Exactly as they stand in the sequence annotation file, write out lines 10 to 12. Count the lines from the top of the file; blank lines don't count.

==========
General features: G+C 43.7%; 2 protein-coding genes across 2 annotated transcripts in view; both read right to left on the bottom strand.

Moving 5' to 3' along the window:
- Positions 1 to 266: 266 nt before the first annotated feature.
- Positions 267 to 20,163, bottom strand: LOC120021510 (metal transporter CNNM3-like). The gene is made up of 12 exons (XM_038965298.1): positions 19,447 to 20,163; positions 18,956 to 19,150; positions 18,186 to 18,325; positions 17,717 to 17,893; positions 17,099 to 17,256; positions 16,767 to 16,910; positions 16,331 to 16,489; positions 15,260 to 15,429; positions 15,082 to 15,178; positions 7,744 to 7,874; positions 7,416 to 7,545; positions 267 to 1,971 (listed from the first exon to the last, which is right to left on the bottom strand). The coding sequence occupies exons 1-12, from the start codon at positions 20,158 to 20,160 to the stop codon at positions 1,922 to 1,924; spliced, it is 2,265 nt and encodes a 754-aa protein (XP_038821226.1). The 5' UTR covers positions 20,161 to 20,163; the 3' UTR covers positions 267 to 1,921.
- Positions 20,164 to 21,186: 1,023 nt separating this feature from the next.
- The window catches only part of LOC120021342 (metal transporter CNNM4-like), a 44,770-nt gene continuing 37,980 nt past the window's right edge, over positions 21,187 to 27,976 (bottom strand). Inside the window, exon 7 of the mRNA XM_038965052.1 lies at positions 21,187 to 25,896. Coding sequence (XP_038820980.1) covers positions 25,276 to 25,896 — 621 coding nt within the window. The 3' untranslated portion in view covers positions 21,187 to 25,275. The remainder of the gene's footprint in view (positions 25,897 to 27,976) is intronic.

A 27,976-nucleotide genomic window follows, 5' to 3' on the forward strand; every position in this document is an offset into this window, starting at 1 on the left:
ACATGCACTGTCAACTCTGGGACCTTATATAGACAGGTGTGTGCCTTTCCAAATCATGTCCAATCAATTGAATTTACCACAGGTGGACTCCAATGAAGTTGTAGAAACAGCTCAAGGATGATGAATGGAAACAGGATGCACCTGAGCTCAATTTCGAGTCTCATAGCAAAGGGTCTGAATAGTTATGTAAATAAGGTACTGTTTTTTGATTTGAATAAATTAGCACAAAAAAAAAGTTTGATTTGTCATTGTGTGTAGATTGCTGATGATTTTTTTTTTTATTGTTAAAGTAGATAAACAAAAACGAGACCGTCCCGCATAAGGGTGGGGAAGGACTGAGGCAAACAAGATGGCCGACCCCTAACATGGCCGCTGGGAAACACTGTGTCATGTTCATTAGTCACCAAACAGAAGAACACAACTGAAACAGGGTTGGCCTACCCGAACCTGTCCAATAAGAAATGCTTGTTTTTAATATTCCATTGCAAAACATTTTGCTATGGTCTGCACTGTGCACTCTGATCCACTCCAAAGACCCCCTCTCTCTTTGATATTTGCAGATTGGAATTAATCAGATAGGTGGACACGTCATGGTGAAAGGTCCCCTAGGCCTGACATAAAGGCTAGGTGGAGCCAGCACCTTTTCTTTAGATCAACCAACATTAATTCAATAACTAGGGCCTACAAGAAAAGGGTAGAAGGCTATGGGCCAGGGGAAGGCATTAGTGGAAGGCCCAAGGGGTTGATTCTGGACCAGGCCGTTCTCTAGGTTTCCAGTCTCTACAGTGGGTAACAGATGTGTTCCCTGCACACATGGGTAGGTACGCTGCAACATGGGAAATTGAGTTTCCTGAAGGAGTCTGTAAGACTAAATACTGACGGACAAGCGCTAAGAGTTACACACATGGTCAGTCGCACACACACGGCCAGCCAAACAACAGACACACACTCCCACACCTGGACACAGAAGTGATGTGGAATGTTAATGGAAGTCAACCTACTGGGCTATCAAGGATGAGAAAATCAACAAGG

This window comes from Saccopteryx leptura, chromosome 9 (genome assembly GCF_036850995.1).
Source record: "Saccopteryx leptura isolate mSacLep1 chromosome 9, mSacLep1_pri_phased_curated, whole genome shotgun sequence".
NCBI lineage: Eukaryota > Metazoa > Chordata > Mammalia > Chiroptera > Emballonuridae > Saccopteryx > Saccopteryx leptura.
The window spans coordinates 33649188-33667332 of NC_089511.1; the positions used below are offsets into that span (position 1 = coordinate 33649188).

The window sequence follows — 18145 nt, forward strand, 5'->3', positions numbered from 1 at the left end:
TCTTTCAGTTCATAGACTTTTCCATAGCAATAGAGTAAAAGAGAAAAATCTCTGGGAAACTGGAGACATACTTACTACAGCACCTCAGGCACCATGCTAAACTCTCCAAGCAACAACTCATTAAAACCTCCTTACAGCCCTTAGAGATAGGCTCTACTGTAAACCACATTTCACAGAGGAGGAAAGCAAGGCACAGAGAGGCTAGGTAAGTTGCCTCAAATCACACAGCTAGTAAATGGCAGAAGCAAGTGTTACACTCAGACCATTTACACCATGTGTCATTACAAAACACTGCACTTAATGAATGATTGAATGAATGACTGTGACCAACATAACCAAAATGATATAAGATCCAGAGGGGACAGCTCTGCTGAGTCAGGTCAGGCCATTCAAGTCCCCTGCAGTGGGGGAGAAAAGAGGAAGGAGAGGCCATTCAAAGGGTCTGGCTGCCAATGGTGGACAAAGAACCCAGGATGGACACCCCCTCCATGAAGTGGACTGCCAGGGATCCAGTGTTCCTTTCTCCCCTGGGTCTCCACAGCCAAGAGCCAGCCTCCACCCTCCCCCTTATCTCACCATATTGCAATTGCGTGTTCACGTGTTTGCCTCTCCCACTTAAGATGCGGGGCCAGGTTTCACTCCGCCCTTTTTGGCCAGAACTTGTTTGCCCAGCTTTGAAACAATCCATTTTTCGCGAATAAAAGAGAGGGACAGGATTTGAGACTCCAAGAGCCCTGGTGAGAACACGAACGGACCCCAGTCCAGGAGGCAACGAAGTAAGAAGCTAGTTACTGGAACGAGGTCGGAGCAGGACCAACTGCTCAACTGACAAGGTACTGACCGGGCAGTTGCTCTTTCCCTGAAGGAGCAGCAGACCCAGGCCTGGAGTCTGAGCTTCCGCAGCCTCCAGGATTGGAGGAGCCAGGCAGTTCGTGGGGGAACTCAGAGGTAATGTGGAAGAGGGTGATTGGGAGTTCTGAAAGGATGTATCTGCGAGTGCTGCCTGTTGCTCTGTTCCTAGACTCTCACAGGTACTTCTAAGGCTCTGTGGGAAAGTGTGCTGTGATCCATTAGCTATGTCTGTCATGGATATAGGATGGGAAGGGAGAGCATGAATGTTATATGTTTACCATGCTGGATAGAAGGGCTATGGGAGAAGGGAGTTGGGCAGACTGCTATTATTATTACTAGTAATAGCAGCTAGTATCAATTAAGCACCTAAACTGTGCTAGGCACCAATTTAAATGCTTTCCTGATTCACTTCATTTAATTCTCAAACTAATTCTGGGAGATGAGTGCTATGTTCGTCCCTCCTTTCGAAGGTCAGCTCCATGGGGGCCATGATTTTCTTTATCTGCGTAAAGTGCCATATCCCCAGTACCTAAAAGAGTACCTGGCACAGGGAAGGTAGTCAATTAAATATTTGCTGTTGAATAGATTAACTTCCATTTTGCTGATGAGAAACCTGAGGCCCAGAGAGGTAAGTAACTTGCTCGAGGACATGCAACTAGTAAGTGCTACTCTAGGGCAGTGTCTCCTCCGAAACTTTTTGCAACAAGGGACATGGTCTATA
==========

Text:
Source record: "Saccopteryx leptura isolate mSacLep1 chromosome 9, mSacLep1_pri_phased_curated, whole genome shotgun sequence".
NCBI lineage: Eukaryota > Metazoa > Chordata > Mammalia > Chiroptera > Emballonuridae > Saccopteryx > Saccopteryx leptura.
The window spans coordinates 33649188-33667332 of NC_089511.1; the positions used below are offsets into that span (position 1 = coordinate 33649188).